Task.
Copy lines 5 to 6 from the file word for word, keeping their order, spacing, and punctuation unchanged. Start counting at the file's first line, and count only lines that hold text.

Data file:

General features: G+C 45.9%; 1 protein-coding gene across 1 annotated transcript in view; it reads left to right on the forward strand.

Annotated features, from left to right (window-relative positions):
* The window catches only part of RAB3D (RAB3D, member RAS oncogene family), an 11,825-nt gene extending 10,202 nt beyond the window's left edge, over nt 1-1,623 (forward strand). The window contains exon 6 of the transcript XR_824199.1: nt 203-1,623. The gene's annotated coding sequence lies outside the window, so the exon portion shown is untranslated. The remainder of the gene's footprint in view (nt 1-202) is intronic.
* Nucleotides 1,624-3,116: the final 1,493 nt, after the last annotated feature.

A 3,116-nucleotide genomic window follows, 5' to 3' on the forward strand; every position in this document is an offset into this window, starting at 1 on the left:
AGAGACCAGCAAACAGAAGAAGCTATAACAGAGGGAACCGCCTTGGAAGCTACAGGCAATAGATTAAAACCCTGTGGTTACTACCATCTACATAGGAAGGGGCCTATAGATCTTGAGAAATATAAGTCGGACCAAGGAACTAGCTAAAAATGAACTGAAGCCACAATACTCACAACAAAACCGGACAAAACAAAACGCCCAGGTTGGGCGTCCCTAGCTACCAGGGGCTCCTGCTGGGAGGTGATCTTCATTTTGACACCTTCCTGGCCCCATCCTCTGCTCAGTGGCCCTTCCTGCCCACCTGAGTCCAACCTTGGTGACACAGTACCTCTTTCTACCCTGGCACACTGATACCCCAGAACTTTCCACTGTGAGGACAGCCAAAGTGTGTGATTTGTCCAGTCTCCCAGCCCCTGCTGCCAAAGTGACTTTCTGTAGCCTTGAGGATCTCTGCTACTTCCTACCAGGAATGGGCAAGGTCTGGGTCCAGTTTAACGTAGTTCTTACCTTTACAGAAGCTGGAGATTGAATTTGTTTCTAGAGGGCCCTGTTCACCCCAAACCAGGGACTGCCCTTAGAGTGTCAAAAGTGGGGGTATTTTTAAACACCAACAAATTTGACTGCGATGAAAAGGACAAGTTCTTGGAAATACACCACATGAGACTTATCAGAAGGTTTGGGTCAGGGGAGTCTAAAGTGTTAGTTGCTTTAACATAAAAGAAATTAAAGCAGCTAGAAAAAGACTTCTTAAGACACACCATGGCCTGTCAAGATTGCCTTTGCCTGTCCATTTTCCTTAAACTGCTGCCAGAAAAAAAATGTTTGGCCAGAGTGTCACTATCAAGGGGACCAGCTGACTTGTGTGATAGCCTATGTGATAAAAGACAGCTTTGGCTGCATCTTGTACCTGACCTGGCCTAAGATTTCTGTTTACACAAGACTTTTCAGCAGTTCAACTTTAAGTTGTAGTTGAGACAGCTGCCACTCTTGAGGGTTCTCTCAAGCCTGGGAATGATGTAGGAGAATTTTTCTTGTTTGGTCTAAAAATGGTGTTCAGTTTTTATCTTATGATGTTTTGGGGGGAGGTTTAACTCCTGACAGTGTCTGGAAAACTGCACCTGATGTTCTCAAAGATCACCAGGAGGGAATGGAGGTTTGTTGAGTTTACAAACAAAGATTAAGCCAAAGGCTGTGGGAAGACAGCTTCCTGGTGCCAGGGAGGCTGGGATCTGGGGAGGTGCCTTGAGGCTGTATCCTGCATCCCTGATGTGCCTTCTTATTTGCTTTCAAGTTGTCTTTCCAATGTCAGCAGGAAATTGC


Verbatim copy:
A 3,116-nucleotide genomic window follows, 5' to 3' on the forward strand; every position in this document is an offset into this window, starting at 1 on the left:
AGAGACCAGCAAACAGAAGAAGCTATAACAGAGGGAACCGCCTTGGAAGCTACAGGCAATAGATTAAAACCCTGTGGTTACTACCATCTACATAGGAAGGGGCCTATAGATCTTGAGAAATATAAGTCGGACCAAGGAACTAGCTAAAAATGAACTGAAGCCACAATACTCACAACAAAACCGGACAAAACAAAACGCCCAGGTTGGGCGTCCCTAGCTACCAGGGGCTCCTGCTGGGAGGTGATCTTCATTTTGACACCTTCCTGGCCCCATCCTCTGCTCAGTGGCCCTTCCTGCCCACCTGAGTCCAACCTTGGTGACACAGTACCTCTTTCTACCCTGGCACACTGATACCCCAGAACTTTCCACTGTGAGGACAGCCAAAGTGTGTGATTTGTCCAGTCTCCCAGCCCCTGCTGCCAAAGTGACTTTCTGTAGCCTTGAGGATCTCTGCTACTTCCTACCAGGAATGGGCAAGGTCTGGGTCCAGTTTAACGTAGTTCTTACCTTTACAGAAGCTGGAGATTGAATTTGTTTCTAGAGGGCCCTGTTCACCCCAAACCAGGGACTGCCCTTAGAGTGTCAAAAGTGGGGGTATTTTTAAACACCAACAAATTTGACTGCGATGAAAAGGACAAGTTCTTGGAAATACACCACATGAGACTTATCAGAAGGTTTGGGTCAGGGGAGTCTAAAGTGTTAGTTGCTTTAACATAAAAGAAATTAAAGCAGCTAGAAAAAGACTTCTTAAGACACACCATGGCCTGTCAAGATTGCCTTTGCCTGTCCATTTTCCTTAAACTGCTGCCAGAAAAAAAATGTTTGGCCAGAGTGTCACTATCAAGGGGACCAGCTGACTTGTGTGATAGCCTATGTGATAAAAGACAGCTTTGGCTGCATCTTGTACCTGACCTGGCCTAAGATTTCTGTTTACACAAGACTTTTCAGCAGTTCAACTTTAAGTTGTAGTTGAGACAGCTGCCACTCTTGAGGGTTCTCTCAAGCCTGGGAATGATGTAGGAGAATTTTTCTTGTTTGGTCTAAAAATGGTGTTCAGTTTTTATCTTATGATGTTTTGGGGGGAGGTTTAACTCCTGACAGTGTCTGGAAAACTGCACCTGATGTTCTCAAAGATCACCAGGAGGGAATGGAGGTTTGTTGAGTTTACAAACAAAGATTAAGCCAAAGGCTGTGGGAAGACAGCTTCCTGGTGCCAGGGAGGCTGGGATCTGGGGAGGTGCCTTGAGGCTGTATCCTGCATCCCTGATGTGCCTTCTTATTTGCTTTCAAGTTGTCTTTCCAATGTCAGCAGGAAATTGC